What's the Difference?
A comment on the Supreme Court's Stenberg vs. Carhart decision
Fr. Frank Pavone
National Director, Priests for Life
On June 28, the Supreme Court again ruled on abortion, and again showed how
out of step its rulings on this subject are with the will of the American
people. In the case of Stenberg vs.Carhart, the Court ruled that a
Nebraska law banning partial birth abortion is unconstitutional. The partial
birth abortion procedure, in the words of the court, "involves removing the
fetus from the uterus through the cervix 'intact,'…[after which] the
doctor pulls the fetal body through the cervix, collapses the skull, and
extracts the fetus through the cervix."
In a civilized society, this shouldn't happen to human offspring. In fact, it
shouldn’t happen to a dog.
The ruling of the Court was a 5-4 vote, a fact that abortion supporters say
makes them nervous. It should, not only because of the slim majority, but
because of the fact that this decision, by Justices who are not elected,
contradicts the will of the people expressed in over half of the state
legislatures. Moreover, the US House of Representatives and Senate have examined
and voted to ban this procedure by overwhelming majorities repeatedly in the
last five years. Opinion polls consistently reveal large majorities of the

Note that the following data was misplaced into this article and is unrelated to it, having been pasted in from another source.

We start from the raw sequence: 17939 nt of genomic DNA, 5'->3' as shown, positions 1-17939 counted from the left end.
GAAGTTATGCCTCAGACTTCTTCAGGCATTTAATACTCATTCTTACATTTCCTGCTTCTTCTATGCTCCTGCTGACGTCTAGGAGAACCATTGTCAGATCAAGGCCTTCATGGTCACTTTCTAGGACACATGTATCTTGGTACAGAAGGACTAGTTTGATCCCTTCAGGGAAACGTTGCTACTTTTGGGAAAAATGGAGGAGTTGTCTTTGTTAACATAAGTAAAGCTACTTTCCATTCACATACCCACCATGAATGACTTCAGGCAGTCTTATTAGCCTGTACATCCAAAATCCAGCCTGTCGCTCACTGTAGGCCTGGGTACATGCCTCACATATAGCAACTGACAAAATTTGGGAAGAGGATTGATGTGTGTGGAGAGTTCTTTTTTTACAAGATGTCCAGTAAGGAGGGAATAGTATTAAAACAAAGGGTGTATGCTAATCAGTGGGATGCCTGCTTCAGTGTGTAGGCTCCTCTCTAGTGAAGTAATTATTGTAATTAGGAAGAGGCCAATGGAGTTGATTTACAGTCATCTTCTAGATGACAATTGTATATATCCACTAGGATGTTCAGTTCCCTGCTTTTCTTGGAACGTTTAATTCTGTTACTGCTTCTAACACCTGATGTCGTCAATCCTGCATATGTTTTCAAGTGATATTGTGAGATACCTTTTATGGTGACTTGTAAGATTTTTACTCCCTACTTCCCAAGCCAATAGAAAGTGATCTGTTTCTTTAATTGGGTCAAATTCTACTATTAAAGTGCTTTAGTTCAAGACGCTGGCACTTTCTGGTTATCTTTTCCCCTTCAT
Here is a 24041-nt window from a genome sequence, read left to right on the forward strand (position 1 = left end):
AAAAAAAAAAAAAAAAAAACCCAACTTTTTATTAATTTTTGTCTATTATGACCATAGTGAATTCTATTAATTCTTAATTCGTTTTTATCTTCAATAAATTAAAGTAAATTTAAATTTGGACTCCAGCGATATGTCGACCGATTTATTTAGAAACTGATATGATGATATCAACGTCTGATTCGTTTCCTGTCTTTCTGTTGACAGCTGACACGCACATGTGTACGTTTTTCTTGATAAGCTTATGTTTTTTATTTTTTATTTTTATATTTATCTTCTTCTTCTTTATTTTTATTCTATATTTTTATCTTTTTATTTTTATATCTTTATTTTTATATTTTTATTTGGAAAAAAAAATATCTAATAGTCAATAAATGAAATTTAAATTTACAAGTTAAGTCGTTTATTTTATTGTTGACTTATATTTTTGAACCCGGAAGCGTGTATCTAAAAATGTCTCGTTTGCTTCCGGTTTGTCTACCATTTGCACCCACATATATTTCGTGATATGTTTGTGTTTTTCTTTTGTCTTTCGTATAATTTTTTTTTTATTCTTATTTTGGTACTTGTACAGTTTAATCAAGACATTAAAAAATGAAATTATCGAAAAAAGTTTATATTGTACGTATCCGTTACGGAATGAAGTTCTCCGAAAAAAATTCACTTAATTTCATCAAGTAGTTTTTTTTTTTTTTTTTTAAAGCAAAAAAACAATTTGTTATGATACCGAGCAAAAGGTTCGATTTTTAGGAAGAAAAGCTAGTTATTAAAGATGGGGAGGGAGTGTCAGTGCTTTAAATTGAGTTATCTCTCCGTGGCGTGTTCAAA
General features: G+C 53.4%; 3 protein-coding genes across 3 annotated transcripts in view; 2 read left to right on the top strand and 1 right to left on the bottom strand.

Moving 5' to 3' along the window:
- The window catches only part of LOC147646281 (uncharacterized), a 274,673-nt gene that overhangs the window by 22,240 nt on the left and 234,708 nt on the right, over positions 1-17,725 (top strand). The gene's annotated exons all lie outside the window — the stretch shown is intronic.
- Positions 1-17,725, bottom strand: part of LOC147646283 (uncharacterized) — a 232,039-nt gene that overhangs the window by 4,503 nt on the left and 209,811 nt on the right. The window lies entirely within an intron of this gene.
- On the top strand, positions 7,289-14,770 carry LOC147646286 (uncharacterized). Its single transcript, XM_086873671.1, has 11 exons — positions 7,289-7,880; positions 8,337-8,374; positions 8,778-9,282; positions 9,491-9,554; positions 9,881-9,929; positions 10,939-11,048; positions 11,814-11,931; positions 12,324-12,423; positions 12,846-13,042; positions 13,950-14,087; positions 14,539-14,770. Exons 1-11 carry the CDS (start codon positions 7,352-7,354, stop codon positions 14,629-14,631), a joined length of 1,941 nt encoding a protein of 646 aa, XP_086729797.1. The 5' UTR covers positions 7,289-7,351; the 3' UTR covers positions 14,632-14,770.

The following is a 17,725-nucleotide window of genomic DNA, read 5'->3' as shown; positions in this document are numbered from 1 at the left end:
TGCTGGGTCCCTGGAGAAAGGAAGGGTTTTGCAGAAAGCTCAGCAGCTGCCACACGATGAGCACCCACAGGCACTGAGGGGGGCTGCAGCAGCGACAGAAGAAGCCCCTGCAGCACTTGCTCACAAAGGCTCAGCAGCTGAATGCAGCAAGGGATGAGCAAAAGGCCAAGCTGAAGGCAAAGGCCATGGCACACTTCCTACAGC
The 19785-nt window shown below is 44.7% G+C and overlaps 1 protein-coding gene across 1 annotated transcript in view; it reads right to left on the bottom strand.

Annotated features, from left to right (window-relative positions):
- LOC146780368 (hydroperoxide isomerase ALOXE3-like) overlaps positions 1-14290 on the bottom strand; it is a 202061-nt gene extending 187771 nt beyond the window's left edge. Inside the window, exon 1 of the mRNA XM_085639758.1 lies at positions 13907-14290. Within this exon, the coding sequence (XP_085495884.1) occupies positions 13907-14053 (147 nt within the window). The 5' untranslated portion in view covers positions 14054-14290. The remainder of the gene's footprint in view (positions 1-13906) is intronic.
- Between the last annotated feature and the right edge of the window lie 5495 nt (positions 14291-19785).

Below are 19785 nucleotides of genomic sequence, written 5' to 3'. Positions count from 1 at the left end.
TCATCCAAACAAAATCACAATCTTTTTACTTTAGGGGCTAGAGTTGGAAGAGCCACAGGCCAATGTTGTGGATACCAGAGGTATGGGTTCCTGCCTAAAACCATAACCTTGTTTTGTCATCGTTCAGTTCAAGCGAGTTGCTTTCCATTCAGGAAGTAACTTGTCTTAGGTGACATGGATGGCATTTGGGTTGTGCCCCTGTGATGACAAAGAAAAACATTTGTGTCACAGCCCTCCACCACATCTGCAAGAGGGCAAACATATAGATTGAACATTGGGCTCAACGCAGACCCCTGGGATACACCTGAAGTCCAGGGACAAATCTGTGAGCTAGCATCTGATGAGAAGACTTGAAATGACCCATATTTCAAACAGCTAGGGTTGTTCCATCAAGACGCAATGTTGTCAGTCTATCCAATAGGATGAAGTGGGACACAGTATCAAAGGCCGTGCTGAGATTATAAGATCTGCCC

public wanting to ban partial-birth abortion.
Abortion supporters say they don't want the government making medical
decisions. But that's not what this is about. Banning partial-birth abortion is
the government preventing the abuse of medicine. Shouldn't medical
procedures be governed by moral principles? This is not about politicians
practicing medicine, but about public servants protecting human lives.
The majority in Stenberg vs. Carhart fear that Nebraska's law is too
broad, not sufficiently distinguishing the partial-birth abortion procedure from
the "D and E" procedure, in which the child is dismembered in the process of
his/her removal from the mother's body.
Wow! God forbid that we should ban too much violence. This is like a
discussion about whether it should be legal to shoot someone in the heart but
not in the head, all the while ignoring the moral problem of shooting.
The Court also rules that Nebraska's ban is faulty because it does not allow
an exception for the "health of the mother."
First of all, nobody, the Court included, has ever identified a medical
condition for which partial-birth abortion is the only remedy. The fact of the
matter is that banning partial-birth abortion does not deprive any woman of safe
ways to handle complications of pregnancy, nor of what abortion supporters would
call a "safe abortion."
Moreover, the Court has held since 1973 that the "health exception" involves
emotional factors, family concerns, and the woman's age. The decision,
furthermore, about whether her health requires the abortion would be made by
none other than the abortionist himself - the same abortionist being paid for
the procedure. As Justice Thomas pointed out, this would be "an exception that
swallows the rule."
Abortion decisions impact more than the woman herself. They obviously kill a
child in a way that even the Court's majority admits is "gruesome." Such
practices also impact our whole society. This is perhaps best reflected by the
teen who, when convicted of shooting innocent people, defiantly replied, "Hey,
you kill them in the womb, I kill them on the street. What's the difference?"
What is the difference, indeed?